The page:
1. That's What Friends Are For, Dionne Warwick, Elton John, and Gladys Knight (I can't imagine why this made #1. Two lovely soul singers and a hag. You guess which.)
2. Say You, Say Me, Lionel Richie (Say what? C'mon, Lionel, you could do better than this one!)
3. I Miss You, Klymaxx
4. On My Own, Patti Labelle and Michael McDonald
5. Broken Wings, Mr. Mister This was a pretty good song the first ten thousand times. After that, it sort of lost something.)
6. How Will I Know, Whitney Houston
7. Party All The Time, Eddie Murphy (Steve Martin was right; comedy is not pretty. But when comedians try to cross over into music, it's even less so.)
8. Burning Heart, Survivor
9. Kyrie, Mr. Mister (I wasn't absolutely sure what Kyrie Eleison meant at the time, Baptist boy that I was, but I still loved the song.)
10. Addicted To Love, Robert Palmer (Might as well face it, he's a talentless slug.)
11. Greatest Love Of All, Whitney Houston
12. Secret Lovers, Atlantic Starr
13. Friends And Lovers, Carl Anderson and Gloria Loring
14. Glory Of Love, Peter Cetera
15. West End Girls, Pet Shop Boys
16. There'll Be Sad Songs, Billy Ocean
17. Alive And Kicking, Simple Minds
18. Never, Heart
19. Kiss, Prince and The Revolution
20. Higher Love, Steve Winwood
21. Stuck With You, Huey Lewis and The News
22. Holding Back The Years, Simply Red
23. Sledgehammer, Peter Gabriel
24. Sara, Starship (The last depressing remnants of the Jefferson Airplane; i.e. Grace Slick. She was too good for this dreck, but what do you do when all the other talent in the band has gone elsewhere?)
25. Human, Human League
26. I Can't Wait, Nu Shooz
27. Take My Breath Away, Berlin
28. Rock Me Amadeus, Falco
29. Papa Don't Preach, Madonna
30. You Give Love A Bad Name, Bon Jovi
31. When The Going Gets Tough, Billy Ocean
32. When I Think Of You, Janet Jackson
33. These Dreams, Heart
34. Don't Forget Me (When I'm Gone), Glass Tiger
35. Live To Tell, Madonna
36. Mad About You, Belinda Carlisle
37. Something About You, Level 42
38. Venus, Bananarama
39. Dancing On The Ceiling, Lionel Richie
40. Conga, Miami Sound Machine
41. True Colors, Cyndi Lauper (I actually liked this one until they used it for a film commercial)
42. Danger Zone, Kenny Loggins
43. What Have You Done For Me Lately, Janet Jackson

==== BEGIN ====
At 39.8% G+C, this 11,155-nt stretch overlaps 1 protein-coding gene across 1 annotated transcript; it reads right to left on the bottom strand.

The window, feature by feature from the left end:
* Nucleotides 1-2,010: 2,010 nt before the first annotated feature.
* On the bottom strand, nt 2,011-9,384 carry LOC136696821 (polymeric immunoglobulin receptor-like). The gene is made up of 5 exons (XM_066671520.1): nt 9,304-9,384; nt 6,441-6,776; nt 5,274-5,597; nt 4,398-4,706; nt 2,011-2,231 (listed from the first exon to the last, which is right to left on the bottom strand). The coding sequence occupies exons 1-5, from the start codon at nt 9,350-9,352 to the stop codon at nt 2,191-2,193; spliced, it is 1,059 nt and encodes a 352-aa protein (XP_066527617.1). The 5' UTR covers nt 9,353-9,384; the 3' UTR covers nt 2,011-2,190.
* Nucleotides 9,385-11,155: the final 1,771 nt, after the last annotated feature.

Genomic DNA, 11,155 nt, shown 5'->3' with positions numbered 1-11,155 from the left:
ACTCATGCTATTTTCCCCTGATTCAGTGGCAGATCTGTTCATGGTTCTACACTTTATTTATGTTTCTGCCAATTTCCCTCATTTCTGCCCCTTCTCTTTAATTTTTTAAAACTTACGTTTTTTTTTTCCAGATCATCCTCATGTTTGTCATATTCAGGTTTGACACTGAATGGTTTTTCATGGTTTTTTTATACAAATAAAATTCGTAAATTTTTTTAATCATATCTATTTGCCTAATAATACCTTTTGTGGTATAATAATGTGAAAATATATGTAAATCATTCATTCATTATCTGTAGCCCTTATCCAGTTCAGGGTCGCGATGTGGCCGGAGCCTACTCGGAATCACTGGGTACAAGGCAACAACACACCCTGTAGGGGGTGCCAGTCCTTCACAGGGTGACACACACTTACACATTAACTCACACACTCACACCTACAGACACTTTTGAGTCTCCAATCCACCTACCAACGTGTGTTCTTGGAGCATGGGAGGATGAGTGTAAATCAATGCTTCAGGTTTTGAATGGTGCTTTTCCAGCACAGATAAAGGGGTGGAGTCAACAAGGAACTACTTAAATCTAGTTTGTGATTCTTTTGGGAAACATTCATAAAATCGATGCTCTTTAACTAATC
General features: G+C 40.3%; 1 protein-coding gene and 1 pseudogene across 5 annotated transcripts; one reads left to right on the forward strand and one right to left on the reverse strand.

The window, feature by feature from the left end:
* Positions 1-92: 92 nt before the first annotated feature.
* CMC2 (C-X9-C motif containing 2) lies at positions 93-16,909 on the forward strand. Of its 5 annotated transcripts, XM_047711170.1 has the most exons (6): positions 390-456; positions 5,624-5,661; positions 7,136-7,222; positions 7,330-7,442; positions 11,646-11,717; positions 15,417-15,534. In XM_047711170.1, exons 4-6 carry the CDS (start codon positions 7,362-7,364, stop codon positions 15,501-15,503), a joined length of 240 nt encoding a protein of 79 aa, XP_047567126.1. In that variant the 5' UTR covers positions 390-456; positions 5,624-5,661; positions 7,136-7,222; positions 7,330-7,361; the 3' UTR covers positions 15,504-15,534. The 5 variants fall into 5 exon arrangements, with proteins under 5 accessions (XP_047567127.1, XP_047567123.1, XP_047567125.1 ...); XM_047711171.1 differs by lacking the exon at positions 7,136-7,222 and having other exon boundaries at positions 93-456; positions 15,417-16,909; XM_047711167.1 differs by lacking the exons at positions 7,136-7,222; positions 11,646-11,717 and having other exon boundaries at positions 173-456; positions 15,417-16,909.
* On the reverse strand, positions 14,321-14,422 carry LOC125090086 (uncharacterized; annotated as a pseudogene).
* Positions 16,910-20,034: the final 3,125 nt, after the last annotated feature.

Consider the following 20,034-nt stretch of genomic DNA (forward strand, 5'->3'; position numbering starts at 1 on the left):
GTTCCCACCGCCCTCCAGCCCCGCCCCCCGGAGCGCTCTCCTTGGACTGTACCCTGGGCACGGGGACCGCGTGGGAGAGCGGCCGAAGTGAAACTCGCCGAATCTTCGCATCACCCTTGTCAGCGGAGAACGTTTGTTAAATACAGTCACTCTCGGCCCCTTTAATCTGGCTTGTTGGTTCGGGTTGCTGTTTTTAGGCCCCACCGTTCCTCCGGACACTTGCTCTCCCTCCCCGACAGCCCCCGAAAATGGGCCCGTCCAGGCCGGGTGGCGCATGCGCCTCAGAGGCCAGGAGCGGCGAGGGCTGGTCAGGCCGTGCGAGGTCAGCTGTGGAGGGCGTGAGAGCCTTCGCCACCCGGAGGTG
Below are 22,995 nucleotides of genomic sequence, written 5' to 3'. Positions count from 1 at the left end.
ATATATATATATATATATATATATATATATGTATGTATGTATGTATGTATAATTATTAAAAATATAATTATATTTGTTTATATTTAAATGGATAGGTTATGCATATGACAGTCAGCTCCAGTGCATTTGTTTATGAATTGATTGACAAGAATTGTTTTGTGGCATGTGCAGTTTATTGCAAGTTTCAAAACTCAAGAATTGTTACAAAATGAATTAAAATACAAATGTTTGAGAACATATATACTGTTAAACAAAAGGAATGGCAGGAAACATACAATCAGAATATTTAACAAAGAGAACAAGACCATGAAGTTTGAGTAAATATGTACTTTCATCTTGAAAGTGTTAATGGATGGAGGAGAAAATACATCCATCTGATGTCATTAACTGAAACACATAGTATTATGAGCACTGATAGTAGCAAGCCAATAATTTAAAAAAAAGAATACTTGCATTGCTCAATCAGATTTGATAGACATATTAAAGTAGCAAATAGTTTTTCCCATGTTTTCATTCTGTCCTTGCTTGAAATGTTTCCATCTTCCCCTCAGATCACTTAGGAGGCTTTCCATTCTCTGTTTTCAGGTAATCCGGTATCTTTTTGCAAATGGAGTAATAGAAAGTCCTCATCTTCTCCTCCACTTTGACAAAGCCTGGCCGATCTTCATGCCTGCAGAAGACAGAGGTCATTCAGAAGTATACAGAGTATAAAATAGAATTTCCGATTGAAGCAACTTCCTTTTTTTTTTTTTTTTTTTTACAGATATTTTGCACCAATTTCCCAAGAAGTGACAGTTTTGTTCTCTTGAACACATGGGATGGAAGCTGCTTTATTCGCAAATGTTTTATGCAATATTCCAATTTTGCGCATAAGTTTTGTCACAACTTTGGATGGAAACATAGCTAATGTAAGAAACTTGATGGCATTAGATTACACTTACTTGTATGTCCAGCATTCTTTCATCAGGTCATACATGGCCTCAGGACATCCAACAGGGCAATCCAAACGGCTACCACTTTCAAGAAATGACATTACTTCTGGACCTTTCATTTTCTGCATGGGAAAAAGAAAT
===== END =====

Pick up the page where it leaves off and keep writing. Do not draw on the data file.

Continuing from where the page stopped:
44. No One Is To Blame, Howard Jones
45. Let's Go All The Way, Sly Fox
46. I Didn't Mean To Turn You On, Robert Palmer
47. Words Get In The Way, Miami Sound Machine
48. Manic Monday, Bangles (Second choice for favorite!)
49. Walk Of Life, Dire Straits
50. Amanda, Boston
51. Two Of Hearts, Stacey Q
52. Crush On You, Jets
53. If You Leave, Orchestral Manoeuvres In The Dark
54. Invisible Touch, Genesis
55. The Sweetest Taboo, Sade
56. What You Need, INXS
57. Talk To Me, Stevie Nicks
58. Nasty, Janet Jackson
59. Take Me Home Tonight, Eddie Money
60. We Don't Have To Take Our Clothes Off, Jermaine Stewart
61. All Cried Out, Lisa Lisa and Cult Jam With Full Force
62. Your Love, Outfield
63. I'm Your Man, Wham! (They always looked like each other's man. They were a lot better when they were still Wham UK.)
64. Perfect Way, Scritti Politti
65. Living In America, James Brown (Weird Al did James Brown better than he did. How often do you get to say that?)
66. R.O.C.K. In The U.S.A., John Cougar Mellencamp
67. Who's Johnny, El Debarge
68. Word Up, Cameo
69. Why Can't This Be Love, Van Halen
70. Silent Running, Mike and The Mechanics
71. Typical Male, Tina Turner
72. Small Town, John Cougar Mellencamp
73. Tarzan Boy, Baltimora
74. All I Need Is A Miracle, Mike and The Mechanics
75. Sweet Freedom, Michael McDonald
76. True Blue, Madonna
77. Rumors, Timex Social Club
78. Life In A Northern Town, Dream Academy
79. Bad Boy, Miami Sound Machine
80. Sleeping Bag, ZZ Top
81. Tonight She Comes, Cars
82. Love Touch, Rod Stewart (Even by 1986, anybody receiving a love touch from Rod Stewart would have been washing themselves frantically and hollering for the police. Rod didn't age well.)
83. A Love Bizarre, Sheila E. (This title just about sums up everything this chick recorded. And slightly more subtly than "I'm a kink-slut" would have.)
84. Throwing It All Away, Genesis
85. Baby Love, Regina
86. Election Day, Arcadia
87. Nikita, Elton John
88. Take Me Home, Phil Collins
89. Walk This Way, Run-D.M.C. (Never try to improve on a classic. Especially with rap.)
90. Sweet Love, Anita Baker
91. Your Wildest Dreams, Moody Blues
92. Spies Like Us, Paul McCartney (I still believe he really did die in 1969.)
93. Object Of My Desire, Starpoint
94. Dreamtime, Daryl Hall
95. Tender Love, Force M.D.'s
96. King For A Day, Thompson Twins
97. Love Will Conquer All, Lionel Richie
98. A Different Corner, George Michael
99. I'll Be Over You, Toto (By this time, their career was over, too)
100. Go Home, Stevie Wonder (Yes, Stevie, go home. But let someone else drive.)